Abstract

Any limit on future global warming is associated with a quota on cumulative global CO2 emissions. We translate this global carbon quota to regional and national scales, on a spectrum of sharing principles that extends from continuation of the present distribution of emissions to an equal per-capita distribution of cumulative emissions. A blend of these endpoints emerges as the most viable option. For a carbon quota consistent with a 2 °C warming limit (relative to pre-industrial levels), the necessary long-term mitigation rates are very challenging (typically over 5% per year), both because of strong limits on future emissions from the global carbon quota and also the likely short-term persistence in emissions growth in many regions.

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Acknowledgements

M.R.R. and J.G.C. acknowledge support from the Australian Climate Change Science Program of the Department of Environment, Australian Government. G.P.P. and R.M.A. were supported by the Norwegian Research Council (236296). P.C. acknowledges support from the European Commission's 7th Framework Programme under Grant Agreements 603864 (HELIX) and the ERC Synergy Project P-IMBALANCE. P.F. was supported by the European Commission's 7th Framework Programme under Grant Agreements 282672 (EMBRACE) and 603864 (HELIX). F.J. was supported by the Australian Research Council (grant DP110102057). C.L.Q. was supported by the UK Natural Environment Research Council (NERC)'s International Opportunities Fund (project NE/103002X/1) and EU/FP7 project GEOCarbon (283080). The authors are grateful to C. Wilson and H. Ransan-Cooper for insightful comments. This work is a contribution to the Global Carbon Project (www.globalcarbonproject.org).

Author information

Affiliations

  1. Climate Change Institute, Australian National University, Canberra, Australian Capital Territory 0200, Australia

    • Michael R. Raupach
  2. Department of Earth System Science, University of California, Croul Hall, Irvine, California 92697, USA

    • Steven J. Davis
  3. Center for International Climate and Environmental Research – Oslo (CICERO), PO Box 1129 Blindern, N-0318 Oslo, Norway

    • Glen P. Peters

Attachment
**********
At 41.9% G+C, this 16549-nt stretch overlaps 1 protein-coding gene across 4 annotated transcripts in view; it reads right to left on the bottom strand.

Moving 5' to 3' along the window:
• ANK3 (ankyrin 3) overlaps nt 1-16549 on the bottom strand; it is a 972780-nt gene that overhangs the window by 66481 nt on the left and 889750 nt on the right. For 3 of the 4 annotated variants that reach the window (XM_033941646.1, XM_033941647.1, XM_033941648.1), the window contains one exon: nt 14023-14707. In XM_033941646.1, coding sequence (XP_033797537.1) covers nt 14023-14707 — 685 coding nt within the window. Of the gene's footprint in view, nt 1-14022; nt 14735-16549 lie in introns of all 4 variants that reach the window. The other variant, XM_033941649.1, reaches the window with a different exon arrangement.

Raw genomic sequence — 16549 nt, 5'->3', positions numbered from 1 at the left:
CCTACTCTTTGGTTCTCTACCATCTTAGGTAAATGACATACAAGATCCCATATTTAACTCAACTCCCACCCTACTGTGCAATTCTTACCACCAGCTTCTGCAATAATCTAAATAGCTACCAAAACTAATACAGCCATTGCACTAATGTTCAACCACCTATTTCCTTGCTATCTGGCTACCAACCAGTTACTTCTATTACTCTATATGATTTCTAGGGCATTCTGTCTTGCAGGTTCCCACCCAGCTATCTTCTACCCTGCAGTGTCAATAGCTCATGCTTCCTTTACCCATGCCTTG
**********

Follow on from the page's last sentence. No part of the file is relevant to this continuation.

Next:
•  & Robbie M. Andrew
  4. Global Carbon Project, Oceans and Atmosphere Flagship, Canberra, Australian Capital Territory 2601, Australia

    • Josep G. Canadell
  5. IPSL-LSCE, CEA CNRS UVSQ, Centre d'Etudes Orme des Merisiers, 91191 Gif sur Yvette, France

    • Philippe Ciais
  6. College of Engineering, Mathematics and Physical Sciences, University of Exeter, Exeter EX4 4QF, UK

    • Pierre Friedlingstein
  7. Crawford School of Public Policy, Australian National University, Canberra, Australian Capital Territory 0200, Australia

    • Frank Jotzo
  8. PBL Netherlands Environmental Assessment Agency, Postbus 303, 3720 AH Bilthoven, The Netherlands

    • Detlef P. van Vuuren
  9. Copernicus Institute of Sustainable Development, Faculty of Geosciences, Utrecht University, Postbus 80.115, 3508TC Utrecht, The Netherlands

    • Detlef P. van Vuuren
  10. Tyndall Centre for Climate Change Research, University of East Anglia, Norwich Research Park, Norwich NR4 7TJ, UK

    • Corinne Le Quéré

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Contributions

M.R.R. designed the study, carried out calculations and coordinated the conception and writing of the paper. S.J.D. contributed data on committed emissions and drew figures. G.P.P. and R.M.A. contributed data on committed emissions and resources. All authors contributed to the writing of the paper.

Competing interests

The authors declare no competing financial interests.

Corresponding author

Correspondence to Michael R. Raupach.

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DOI

https://doi.org/10.1038/nclimate2384